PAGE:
I shared one of those offices, Number 010, looking out onto the parking lot from the ground level, with a fellow named Don Stephens, in number 011, who has done ok for himself as a Wake County Superior Court Judge. (Hi Don, your Grace.)

    They moved Dexter down onto our hall from somewhere up on the second level near Don Heyman. Took an hour to move him and his desk; took two weeks to sort out and move the stacks and stacks of all kinds of papers Dexter was famous for.

    We went on the road, as I recall, in the Spring of 1972, to explain to law enforcement and judicial officials, (in those days prosecutors and judges thought they were on the same side, so we did not have separate sessions for them, and of course none at all for criminal defense bar), (wink!), to explain the brand new Controlled Substances Act. We held six sessions around the State, where the hardest questions were about why pot was in a separate schedule. Most of those folks thought pot was for hippies, or blacks, and that they (not it) did not deserve special misdemeanor status, but ought always to be treated as felons. Remember, Texas was still giving folks twenty years for less than an ounce! Later they decided to divide things up into separate conferences for DA’s and Superior Court Judges, and I was privileged to work for both, and even to suggest expanded services to indigent services lawyers and later, when they came along , to the new “Public Defenders.” Wonderfully, your blog incorporates them all today, as they should be, each an integral part of the Justice system.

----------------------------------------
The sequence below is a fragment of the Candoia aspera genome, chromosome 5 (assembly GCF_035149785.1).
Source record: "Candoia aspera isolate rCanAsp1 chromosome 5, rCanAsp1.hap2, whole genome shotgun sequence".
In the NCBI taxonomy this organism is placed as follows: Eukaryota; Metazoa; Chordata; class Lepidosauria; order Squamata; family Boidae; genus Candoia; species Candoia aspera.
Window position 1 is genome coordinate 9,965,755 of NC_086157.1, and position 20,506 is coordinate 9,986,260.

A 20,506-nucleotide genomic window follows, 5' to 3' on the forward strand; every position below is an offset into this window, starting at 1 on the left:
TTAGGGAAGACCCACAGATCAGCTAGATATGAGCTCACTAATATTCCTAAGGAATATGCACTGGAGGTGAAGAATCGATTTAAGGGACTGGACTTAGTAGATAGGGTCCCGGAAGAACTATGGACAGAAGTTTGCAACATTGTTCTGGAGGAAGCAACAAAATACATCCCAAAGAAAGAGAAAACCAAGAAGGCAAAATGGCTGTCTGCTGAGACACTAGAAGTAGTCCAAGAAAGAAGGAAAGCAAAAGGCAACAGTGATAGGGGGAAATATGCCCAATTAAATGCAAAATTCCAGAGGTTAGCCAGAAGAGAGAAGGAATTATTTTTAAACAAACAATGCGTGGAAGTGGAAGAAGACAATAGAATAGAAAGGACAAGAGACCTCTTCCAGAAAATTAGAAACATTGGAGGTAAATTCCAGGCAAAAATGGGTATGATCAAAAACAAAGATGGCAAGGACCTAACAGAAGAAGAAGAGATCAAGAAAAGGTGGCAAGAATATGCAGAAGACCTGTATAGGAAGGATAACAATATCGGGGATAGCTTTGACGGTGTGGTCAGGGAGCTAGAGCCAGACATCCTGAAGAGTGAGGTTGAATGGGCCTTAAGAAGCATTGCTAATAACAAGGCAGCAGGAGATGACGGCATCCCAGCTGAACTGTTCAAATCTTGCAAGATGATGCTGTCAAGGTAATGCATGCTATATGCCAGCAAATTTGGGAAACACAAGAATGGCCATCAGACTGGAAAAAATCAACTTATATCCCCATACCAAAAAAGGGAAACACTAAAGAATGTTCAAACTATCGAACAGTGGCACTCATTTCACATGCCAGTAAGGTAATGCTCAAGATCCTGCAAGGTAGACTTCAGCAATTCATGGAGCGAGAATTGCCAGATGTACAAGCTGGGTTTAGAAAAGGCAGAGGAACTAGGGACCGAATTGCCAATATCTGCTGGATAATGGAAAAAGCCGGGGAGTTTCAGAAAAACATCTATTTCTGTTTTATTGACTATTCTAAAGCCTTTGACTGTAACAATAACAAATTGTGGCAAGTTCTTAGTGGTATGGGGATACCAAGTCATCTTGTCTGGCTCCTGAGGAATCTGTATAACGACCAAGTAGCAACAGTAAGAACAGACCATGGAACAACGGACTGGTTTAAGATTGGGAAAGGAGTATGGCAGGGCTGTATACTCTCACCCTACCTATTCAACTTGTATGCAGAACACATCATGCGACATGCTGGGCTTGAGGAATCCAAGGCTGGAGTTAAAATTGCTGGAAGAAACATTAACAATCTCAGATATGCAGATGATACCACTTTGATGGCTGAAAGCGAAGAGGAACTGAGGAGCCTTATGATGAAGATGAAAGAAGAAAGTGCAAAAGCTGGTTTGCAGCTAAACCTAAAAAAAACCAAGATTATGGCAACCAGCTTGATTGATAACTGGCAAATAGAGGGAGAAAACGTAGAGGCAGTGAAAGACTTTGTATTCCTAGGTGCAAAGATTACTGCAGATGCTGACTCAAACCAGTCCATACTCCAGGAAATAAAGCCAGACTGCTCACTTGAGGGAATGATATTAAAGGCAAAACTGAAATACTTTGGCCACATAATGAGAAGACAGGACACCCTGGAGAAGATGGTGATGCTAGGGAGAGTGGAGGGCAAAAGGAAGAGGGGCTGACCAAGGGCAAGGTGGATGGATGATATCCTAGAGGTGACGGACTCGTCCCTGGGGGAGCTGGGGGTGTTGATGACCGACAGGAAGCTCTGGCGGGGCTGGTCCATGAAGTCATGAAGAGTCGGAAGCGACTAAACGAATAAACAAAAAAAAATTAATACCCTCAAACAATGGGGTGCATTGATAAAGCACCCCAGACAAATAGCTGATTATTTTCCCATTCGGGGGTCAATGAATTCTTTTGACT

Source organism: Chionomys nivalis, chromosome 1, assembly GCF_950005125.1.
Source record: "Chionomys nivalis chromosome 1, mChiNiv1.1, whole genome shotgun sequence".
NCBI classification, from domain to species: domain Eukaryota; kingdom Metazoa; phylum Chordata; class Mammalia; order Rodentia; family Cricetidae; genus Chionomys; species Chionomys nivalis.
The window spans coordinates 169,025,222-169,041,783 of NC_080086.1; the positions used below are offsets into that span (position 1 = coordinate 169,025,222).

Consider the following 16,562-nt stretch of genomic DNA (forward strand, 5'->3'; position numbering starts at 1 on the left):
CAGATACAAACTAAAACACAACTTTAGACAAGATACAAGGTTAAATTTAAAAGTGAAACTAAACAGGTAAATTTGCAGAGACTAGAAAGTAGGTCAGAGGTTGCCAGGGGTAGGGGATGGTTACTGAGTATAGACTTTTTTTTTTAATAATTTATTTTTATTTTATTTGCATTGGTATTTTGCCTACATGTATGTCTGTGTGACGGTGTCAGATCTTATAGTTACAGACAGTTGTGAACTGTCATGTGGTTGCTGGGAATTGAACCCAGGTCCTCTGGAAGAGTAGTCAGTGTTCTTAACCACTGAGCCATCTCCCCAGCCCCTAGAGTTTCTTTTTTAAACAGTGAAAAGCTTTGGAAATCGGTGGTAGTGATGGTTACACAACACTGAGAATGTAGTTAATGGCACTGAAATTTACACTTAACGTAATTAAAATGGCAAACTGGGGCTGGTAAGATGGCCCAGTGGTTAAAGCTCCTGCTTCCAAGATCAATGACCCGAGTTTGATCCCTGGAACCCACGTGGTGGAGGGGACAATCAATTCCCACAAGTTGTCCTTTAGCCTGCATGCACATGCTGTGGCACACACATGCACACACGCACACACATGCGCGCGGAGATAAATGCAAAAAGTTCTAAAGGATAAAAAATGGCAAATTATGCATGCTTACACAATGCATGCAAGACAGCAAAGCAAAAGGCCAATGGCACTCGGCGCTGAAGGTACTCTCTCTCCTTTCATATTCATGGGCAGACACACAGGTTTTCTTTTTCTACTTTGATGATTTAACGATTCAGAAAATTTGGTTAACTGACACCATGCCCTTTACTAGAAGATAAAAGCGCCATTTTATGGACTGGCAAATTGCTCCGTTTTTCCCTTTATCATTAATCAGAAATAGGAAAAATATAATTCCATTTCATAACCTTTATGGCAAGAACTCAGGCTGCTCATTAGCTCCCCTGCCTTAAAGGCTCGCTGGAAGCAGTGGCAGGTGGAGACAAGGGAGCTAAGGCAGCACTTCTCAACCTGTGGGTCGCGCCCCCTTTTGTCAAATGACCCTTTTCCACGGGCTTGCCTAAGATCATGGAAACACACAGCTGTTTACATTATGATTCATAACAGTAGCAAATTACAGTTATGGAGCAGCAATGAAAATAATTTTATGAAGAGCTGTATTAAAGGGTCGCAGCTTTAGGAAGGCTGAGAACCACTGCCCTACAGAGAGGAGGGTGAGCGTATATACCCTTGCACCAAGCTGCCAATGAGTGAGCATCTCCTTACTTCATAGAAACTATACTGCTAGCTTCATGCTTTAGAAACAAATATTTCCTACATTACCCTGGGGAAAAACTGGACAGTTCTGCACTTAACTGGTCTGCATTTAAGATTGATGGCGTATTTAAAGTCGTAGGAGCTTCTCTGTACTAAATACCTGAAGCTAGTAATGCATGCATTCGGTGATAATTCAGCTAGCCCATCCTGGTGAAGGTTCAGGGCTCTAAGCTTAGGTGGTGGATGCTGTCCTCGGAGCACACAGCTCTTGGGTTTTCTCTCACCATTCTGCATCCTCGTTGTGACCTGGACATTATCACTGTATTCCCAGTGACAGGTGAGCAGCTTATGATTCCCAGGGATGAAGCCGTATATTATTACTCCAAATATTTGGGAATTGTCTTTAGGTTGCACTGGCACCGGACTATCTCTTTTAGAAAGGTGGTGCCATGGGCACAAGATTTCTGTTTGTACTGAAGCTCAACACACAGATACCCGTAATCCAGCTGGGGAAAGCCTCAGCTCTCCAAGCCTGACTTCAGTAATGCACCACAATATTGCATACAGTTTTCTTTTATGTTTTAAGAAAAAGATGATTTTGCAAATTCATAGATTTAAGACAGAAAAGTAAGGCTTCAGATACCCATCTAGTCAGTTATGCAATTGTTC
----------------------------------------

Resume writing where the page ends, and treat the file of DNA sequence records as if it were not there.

But oh, the older I get, the more I seem to digress.

    What I wanted to say is that it is awfully hard for you present day faculty men and women to appreciate how really wonderful this site is, without being reminded by some of us really old codgers about where ywe came from. It is almost like comparing Old Albert’s Franklin Street “hole in the ground” with today’s modern SOG facility.

    Anyway, keep up the wonderful work, and circulate this message if you will, to other SOG Bloggers there, as testament that your modern efforts continue the wonderful tradition of benefits begun in Mr. Coates’ imagination at Harvard, and continued by your predecessors, who remain proud of the way you all are serving that tradition.

    Finally, rather than take a poll on pleaded or pled, pick up the phone and call Margaret Taylor, whose word was and will always be, for me, final on such matters. (She is a resident at Carol Woods.)

    With my kindest regards to you all,

    Bob Epting
    EPTING & HACKNEY
    Chapel Hill, NC

  2. What a fantastic note from Bob Epting, thanks for posting that.

    As to pleaded/pled, this was one of the first things that drove me nuts when I entered the appellate world. I’d always used “pled”, but I found that NC’s appellate courts primarily (although not exclusively) used “pleaded” in the current era [please no flames for this unscientific finding, it was just my observation]. In a perfect world, I’d stick with “pled”, but I admit to having used “pleaded” more or less consistently throughout my time as an appellate attorney.

    Just my two cents.

  3. I avoid the “pled/pleaded” question by using wordy phrases like “entered a guilty plea” so that I don’t have to decide which is right!

  4. No offense meant, but this is the kind of question that puzzles me some. Either one is correct, so how can anyone possibly tell you which one to use? More importantly, in my experience the actual problem is that some people use “plead” instead of “pled” or “pleaded” because they think that it is pronounced the same way, and is both the present and the past tense of “to plead” (similarly to “lead” being used as both the present and the past tense of “to lead”). A very recent example of this mistake is found at the top of page 18 of the North Carolina Court of Appeals opinion in State of North Carolina v. Travis Lynch (12/20/2011). Click on this link for the opinion in State v. Lynch. http://appellate.nccourts.org/opinions/?c=2&pdf=MjAxMS8xMS04MDEtMS5wZGY= Thanks. Rich McMahon.